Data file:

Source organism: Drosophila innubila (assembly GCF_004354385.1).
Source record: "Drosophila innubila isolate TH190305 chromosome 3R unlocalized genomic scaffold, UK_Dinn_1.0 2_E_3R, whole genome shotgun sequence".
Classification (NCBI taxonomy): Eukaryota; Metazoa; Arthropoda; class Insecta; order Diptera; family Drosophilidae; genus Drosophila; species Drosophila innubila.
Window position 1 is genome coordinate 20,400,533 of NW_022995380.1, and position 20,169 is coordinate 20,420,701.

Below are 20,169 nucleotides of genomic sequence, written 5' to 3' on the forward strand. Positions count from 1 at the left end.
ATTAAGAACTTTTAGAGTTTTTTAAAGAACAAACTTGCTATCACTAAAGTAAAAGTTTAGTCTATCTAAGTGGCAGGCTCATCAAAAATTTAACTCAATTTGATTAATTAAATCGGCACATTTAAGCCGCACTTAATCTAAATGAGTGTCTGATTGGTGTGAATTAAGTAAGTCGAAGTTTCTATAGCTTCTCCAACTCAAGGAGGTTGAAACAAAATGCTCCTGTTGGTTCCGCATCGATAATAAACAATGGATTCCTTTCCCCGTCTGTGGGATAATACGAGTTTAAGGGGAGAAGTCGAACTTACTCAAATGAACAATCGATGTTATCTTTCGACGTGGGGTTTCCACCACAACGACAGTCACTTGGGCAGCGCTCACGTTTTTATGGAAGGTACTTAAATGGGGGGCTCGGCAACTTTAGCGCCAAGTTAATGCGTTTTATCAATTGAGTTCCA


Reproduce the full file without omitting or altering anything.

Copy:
Source organism: Drosophila innubila (assembly GCF_004354385.1).
Source record: "Drosophila innubila isolate TH190305 chromosome 3R unlocalized genomic scaffold, UK_Dinn_1.0 2_E_3R, whole genome shotgun sequence".
Classification (NCBI taxonomy): Eukaryota; Metazoa; Arthropoda; class Insecta; order Diptera; family Drosophilidae; genus Drosophila; species Drosophila innubila.
Window position 1 is genome coordinate 20,400,533 of NW_022995380.1, and position 20,169 is coordinate 20,420,701.

Below are 20,169 nucleotides of genomic sequence, written 5' to 3' on the forward strand. Positions count from 1 at the left end.
ATTAAGAACTTTTAGAGTTTTTTAAAGAACAAACTTGCTATCACTAAAGTAAAAGTTTAGTCTATCTAAGTGGCAGGCTCATCAAAAATTTAACTCAATTTGATTAATTAAATCGGCACATTTAAGCCGCACTTAATCTAAATGAGTGTCTGATTGGTGTGAATTAAGTAAGTCGAAGTTTCTATAGCTTCTCCAACTCAAGGAGGTTGAAACAAAATGCTCCTGTTGGTTCCGCATCGATAATAAACAATGGATTCCTTTCCCCGTCTGTGGGATAATACGAGTTTAAGGGGAGAAGTCGAACTTACTCAAATGAACAATCGATGTTATCTTTCGACGTGGGGTTTCCACCACAACGACAGTCACTTGGGCAGCGCTCACGTTTTTATGGAAGGTACTTAAATGGGGGGCTCGGCAACTTTAGCGCCAAGTTAATGCGTTTTATCAATTGAGTTCCA